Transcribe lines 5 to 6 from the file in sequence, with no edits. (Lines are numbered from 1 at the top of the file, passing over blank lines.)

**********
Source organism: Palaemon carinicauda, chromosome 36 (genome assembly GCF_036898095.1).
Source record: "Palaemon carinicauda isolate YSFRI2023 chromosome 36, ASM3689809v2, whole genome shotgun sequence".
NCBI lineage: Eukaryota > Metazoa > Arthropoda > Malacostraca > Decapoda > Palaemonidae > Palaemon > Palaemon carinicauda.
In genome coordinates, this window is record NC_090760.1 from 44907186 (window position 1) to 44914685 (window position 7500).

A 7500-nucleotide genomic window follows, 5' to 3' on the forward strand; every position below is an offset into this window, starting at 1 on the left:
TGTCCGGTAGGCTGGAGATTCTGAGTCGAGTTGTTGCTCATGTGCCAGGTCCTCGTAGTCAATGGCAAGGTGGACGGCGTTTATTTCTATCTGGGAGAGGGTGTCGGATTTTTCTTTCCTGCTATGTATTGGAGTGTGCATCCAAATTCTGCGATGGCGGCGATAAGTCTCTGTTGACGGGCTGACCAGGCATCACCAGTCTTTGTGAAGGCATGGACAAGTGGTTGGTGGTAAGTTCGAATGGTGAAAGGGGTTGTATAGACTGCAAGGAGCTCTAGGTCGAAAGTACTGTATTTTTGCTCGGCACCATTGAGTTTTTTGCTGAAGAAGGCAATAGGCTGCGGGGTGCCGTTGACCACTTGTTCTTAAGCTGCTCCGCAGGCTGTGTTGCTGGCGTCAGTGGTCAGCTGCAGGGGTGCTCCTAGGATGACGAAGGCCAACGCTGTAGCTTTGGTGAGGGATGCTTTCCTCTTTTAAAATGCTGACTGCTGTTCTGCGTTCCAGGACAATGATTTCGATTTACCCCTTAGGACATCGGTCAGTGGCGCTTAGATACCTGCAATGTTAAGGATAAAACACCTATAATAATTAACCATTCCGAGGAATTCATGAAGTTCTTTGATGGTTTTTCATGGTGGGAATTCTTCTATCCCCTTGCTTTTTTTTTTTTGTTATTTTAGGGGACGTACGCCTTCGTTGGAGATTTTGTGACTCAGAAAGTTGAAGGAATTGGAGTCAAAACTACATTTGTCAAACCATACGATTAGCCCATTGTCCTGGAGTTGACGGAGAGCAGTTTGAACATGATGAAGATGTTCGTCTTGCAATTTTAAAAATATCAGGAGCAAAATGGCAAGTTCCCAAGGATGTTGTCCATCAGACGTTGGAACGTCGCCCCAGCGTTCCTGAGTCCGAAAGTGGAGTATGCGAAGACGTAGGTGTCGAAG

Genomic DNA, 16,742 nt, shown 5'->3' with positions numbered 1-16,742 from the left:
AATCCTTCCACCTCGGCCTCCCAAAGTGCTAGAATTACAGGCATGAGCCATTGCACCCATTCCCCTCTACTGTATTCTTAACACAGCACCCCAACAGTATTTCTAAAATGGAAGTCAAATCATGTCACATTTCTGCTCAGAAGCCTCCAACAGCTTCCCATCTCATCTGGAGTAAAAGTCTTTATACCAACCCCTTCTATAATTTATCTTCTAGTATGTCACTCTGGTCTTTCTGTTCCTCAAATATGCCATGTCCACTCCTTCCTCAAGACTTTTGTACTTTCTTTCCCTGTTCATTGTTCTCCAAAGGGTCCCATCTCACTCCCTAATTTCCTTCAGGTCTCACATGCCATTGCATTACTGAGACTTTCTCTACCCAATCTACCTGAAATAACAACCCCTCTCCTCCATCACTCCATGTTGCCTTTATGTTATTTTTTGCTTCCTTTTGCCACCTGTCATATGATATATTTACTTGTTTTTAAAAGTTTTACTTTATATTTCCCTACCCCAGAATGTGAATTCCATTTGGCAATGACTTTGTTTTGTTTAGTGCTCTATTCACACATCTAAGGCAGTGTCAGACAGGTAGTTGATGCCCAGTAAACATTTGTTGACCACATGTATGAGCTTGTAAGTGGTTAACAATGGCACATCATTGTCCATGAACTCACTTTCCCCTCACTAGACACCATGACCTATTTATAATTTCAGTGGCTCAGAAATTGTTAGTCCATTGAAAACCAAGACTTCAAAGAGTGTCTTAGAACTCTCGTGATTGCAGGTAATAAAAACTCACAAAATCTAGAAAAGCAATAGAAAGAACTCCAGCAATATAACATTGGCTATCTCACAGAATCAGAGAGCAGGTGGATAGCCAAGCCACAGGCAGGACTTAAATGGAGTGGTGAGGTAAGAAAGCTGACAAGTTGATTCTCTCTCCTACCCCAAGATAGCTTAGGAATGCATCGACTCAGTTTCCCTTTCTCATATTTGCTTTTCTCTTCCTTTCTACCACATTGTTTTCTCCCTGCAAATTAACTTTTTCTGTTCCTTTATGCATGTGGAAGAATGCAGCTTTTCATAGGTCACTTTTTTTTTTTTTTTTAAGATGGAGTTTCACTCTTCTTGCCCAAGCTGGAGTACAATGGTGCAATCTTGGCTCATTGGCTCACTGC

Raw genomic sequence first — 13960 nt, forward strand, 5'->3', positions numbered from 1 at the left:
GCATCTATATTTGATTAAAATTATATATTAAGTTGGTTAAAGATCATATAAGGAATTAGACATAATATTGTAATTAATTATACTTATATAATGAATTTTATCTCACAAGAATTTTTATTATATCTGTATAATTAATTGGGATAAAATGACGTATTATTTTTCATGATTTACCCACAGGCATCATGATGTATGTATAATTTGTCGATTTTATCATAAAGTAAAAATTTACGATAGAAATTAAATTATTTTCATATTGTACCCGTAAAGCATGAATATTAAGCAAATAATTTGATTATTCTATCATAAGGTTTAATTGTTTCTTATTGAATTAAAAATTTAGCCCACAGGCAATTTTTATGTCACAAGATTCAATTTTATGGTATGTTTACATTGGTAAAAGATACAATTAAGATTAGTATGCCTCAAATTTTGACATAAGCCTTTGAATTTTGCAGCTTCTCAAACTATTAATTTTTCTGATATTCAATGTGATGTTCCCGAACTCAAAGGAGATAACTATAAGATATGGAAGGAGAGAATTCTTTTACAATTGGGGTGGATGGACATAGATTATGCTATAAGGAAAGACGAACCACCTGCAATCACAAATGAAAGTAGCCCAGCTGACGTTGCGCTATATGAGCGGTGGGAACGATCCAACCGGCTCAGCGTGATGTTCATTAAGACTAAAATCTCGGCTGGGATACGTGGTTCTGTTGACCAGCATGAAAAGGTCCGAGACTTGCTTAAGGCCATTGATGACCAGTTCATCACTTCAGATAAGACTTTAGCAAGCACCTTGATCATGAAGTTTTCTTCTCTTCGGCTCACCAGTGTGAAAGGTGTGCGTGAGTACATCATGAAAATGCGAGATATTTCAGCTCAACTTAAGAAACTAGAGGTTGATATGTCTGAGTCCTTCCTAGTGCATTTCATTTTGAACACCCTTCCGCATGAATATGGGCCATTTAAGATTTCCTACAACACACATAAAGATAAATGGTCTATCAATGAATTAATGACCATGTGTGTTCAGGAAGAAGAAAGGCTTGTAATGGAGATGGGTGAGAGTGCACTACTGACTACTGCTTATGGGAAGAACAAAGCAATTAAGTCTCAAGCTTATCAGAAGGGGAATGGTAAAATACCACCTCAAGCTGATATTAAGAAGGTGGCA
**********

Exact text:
A 7500-nucleotide genomic window follows, 5' to 3' on the forward strand; every position below is an offset into this window, starting at 1 on the left:
TGTCCGGTAGGCTGGAGATTCTGAGTCGAGTTGTTGCTCATGTGCCAGGTCCTCGTAGTCAATGGCAAGGTGGACGGCGTTTATTTCTATCTGGGAGAGGGTGTCGGATTTTTCTTTCCTGCTATGTATTGGAGTGTGCATCCAAATTCTGCGATGGCGGCGATAAGTCTCTGTTGACGGGCTGACCAGGCATCACCAGTCTTTGTGAAGGCATGGACAAGTGGTTGGTGGTAAGTTCGAATGGTGAAAGGGGTTGTATAGACTGCAAGGAGCTCTAGGTCGAAAGTACTGTATTTTTGCTCGGCACCATTGAGTTTTTTGCTGAAGAAGGCAATAGGCTGCGGGGTGCCGTTGACCACTTGTTCTTAAGCTGCTCCGCAGGCTGTGTTGCTGGCGTCAGTGGTCAGCTGCAGGGGTGCTCCTAGGATGACGAAGGCCAACGCTGTAGCTTTGGTGAGGGATGCTTTCCTCTTTTAAAATGCTGACTGCTGTTCTGCGTTCCAGGACAATGATTTCGATTTACCCCTTAGGACATCGGTCAGTGGCGCTTAGATACCTGCAATGTTAAGGATAAAACACCTATAATAATTAACCATTCCGAGGAATTCATGAAGTTCTTTGATGGTTTTTCATGGTGGGAATTCTTCTATCCCCTTGCTTTTTTTTTTTTGTTATTTTAGGGGACGTACGCCTTCGTTGGAGATTTTGTGACTCAGAAAGTTGAAGGAATTGGAGTCAAAACTACATTTGTCAAACCATACGATTAGCCCATTGTCCTGGAGTTGACGGAGAGCAGTTTGAACATGATGAAGATGTTCGTCTTGCAATTTTAAAAATATCAGGAGCAAAATGGCAAGTTCCCAAGGATGTTGTCCATCAGACGTTGGAACGTCGCCCCAGCGTTCCTGAGTCCGAAAGTGGAGTATGCGAAGACGTAGGTGTCGAAG